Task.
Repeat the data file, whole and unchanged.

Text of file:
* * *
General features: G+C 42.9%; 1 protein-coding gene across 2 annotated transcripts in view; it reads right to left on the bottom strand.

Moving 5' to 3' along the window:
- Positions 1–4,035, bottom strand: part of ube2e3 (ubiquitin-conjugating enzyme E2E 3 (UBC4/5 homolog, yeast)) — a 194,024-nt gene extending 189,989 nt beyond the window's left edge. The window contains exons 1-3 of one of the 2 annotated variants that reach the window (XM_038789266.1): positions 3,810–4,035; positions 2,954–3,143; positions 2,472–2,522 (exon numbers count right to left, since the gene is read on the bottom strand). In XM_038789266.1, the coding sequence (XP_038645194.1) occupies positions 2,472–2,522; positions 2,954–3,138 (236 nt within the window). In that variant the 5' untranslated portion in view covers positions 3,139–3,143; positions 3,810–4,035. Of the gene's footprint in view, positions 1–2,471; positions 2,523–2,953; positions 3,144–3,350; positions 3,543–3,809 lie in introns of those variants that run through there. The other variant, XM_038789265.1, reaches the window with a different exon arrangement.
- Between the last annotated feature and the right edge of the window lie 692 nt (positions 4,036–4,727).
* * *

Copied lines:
General features: G+C 42.9%; 1 protein-coding gene across 2 annotated transcripts in view; it reads right to left on the bottom strand.

Moving 5' to 3' along the window:
- Positions 1–4,035, bottom strand: part of ube2e3 (ubiquitin-conjugating enzyme E2E 3 (UBC4/5 homolog, yeast)) — a 194,024-nt gene extending 189,989 nt beyond the window's left edge. The window contains exons 1-3 of one of the 2 annotated variants that reach the window (XM_038789266.1): positions 3,810–4,035; positions 2,954–3,143; positions 2,472–2,522 (exon numbers count right to left, since the gene is read on the bottom strand). In XM_038789266.1, the coding sequence (XP_038645194.1) occupies positions 2,472–2,522; positions 2,954–3,138 (236 nt within the window). In that variant the 5' untranslated portion in view covers positions 3,139–3,143; positions 3,810–4,035. Of the gene's footprint in view, positions 1–2,471; positions 2,523–2,953; positions 3,144–3,350; positions 3,543–3,809 lie in introns of those variants that run through there. The other variant, XM_038789265.1, reaches the window with a different exon arrangement.
- Between the last annotated feature and the right edge of the window lie 692 nt (positions 4,036–4,727).